Photos from Jason Nichols' work and Star Trek
Pulling Focus is a FTW interview series that spotlights established creatives who are making brave new career pivots with recent work.
"What is your sense of home now that you're trapped inside of it?" Jason Nichols asks on our Zoom call, which he's taking from the sunny California house he calls home with his wife and two kids. It's a creative prompt the collective he's a part of challenged him to answer during these strange, contemplative times. As he'll tell you, it took a long time for him to even fathom approaching that kind of question, having spent decades building an ad agency career focused on sharing other people's lived experiences.
The independent creative director and writer has worked with the biggest brands in world, from Google to Toyota and Nike to Nokia, and pivoted to more social impact campaigns in an effort to get closer to his core. But until that prompt, there was one topic he never tackled: himself. Thus, "home…" was created.
An impressive mixed-media short, in "home…" Nichols timelines the story of his life through techniques so clearly acquired from his experience in the commercial world. It's a beautiful, heartbreaking, and visual pop-up book of a film that sees Nichols stepping out of the role of creative director and into himself as a filmmaker.
Here, Nichols gets candid about why it took him so long to tell his own story, and what he hopes to do now that he's owning, and trusting, himself as an artist.
FTW: What inspired you to create “home…”?
Jason Nichols: I’ve had this wild running journey around this country, most of it sort of out of my control. I didn't quite know how to tell it for most of my life. There was an opportunity at my last agency where each of us was giving a little insight about our lives. At the time, we were working with the client Google, so I knew all of their tools like crazy. I used Google maps to pinpoint all the places I've lived and added music and photos to it. That was the kernel of it, and then years passed.
Then in the collective I’m in, we recently started throwing out creative challenges to the crew to stay creating. So the first creative challenge was: what is your sense of home now that you're trapped inside of it?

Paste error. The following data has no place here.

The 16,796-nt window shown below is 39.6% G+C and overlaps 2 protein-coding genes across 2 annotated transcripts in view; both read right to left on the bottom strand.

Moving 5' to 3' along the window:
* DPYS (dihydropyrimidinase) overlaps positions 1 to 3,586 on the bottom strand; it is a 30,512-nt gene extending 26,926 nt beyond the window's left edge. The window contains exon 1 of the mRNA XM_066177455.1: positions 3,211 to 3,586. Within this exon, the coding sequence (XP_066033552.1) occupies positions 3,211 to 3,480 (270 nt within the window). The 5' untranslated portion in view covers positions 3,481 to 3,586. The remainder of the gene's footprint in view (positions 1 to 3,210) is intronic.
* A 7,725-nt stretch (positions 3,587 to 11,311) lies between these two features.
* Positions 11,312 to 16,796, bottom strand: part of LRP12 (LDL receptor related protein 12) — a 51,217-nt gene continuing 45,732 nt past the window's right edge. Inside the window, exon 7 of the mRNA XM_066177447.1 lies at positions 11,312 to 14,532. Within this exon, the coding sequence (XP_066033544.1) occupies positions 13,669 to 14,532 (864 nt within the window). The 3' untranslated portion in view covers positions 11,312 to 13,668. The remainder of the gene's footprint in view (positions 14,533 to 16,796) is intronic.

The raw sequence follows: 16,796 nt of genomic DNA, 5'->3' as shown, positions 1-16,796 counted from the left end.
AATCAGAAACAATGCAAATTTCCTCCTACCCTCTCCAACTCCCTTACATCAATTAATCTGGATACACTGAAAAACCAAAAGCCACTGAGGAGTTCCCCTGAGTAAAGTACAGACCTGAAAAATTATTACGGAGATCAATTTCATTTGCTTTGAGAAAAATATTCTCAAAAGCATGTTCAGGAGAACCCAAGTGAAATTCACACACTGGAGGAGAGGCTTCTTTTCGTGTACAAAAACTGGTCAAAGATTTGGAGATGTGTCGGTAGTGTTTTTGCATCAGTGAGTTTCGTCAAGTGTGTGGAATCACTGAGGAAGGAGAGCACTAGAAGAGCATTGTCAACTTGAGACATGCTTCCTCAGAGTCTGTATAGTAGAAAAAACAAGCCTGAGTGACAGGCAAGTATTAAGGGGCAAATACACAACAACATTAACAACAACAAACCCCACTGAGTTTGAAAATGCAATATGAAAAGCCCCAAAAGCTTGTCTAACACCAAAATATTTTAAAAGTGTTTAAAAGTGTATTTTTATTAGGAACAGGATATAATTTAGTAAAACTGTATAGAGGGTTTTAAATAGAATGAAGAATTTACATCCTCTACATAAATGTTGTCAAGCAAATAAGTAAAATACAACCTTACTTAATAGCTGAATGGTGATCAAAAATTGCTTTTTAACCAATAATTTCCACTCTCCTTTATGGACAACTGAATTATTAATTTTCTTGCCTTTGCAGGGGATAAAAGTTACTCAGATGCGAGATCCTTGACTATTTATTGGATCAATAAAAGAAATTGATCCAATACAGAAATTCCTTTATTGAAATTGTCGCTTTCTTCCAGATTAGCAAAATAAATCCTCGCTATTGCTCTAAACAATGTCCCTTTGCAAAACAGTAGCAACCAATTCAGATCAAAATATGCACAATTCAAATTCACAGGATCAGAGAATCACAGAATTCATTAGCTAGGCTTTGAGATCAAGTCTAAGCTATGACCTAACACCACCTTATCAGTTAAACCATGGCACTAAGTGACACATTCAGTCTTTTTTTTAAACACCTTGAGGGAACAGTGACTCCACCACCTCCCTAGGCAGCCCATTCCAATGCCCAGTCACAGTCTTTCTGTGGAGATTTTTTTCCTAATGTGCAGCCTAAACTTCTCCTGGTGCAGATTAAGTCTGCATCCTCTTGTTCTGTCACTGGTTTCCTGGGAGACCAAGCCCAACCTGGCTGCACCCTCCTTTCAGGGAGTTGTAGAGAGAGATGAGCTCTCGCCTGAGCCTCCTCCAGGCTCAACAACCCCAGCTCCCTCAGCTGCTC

The pandemic, George Floyd, and social unrest around the world really started to shape the story as not only physical places and my lack emotional connection to them, but also the culture surrounding where I was living and how it shaped who I am as a person. The culture within the home and the culture outside of the home. That's where stories of race, of abuse, of being yanked around from different places really shaped my personality and my way of being in this world. That was the genesis.
Coming from a space where you're creating for a client and serving the needs of other people, what was it like to turn that attention to yourself?
It’s been a lifelong battle. My mother was the first artist I knew. She had, of course, a full time job, but she was making these beautiful drawings when I was a kid. From that moment on, I knew I wanted to be an artist. I had all of her support and everything I did, like art school, was leading to that. But the moment I graduated, I got pulled into advertising and never looked back.
So I became a creative. It's a different, separate lens on things. We would bring artists in to create these grand visions, but I’m not that. It was tough to swallow for awhile that that's who I was. I felt like I worked with some creatives who were also artists, but I allowed myself to create the separation between the two.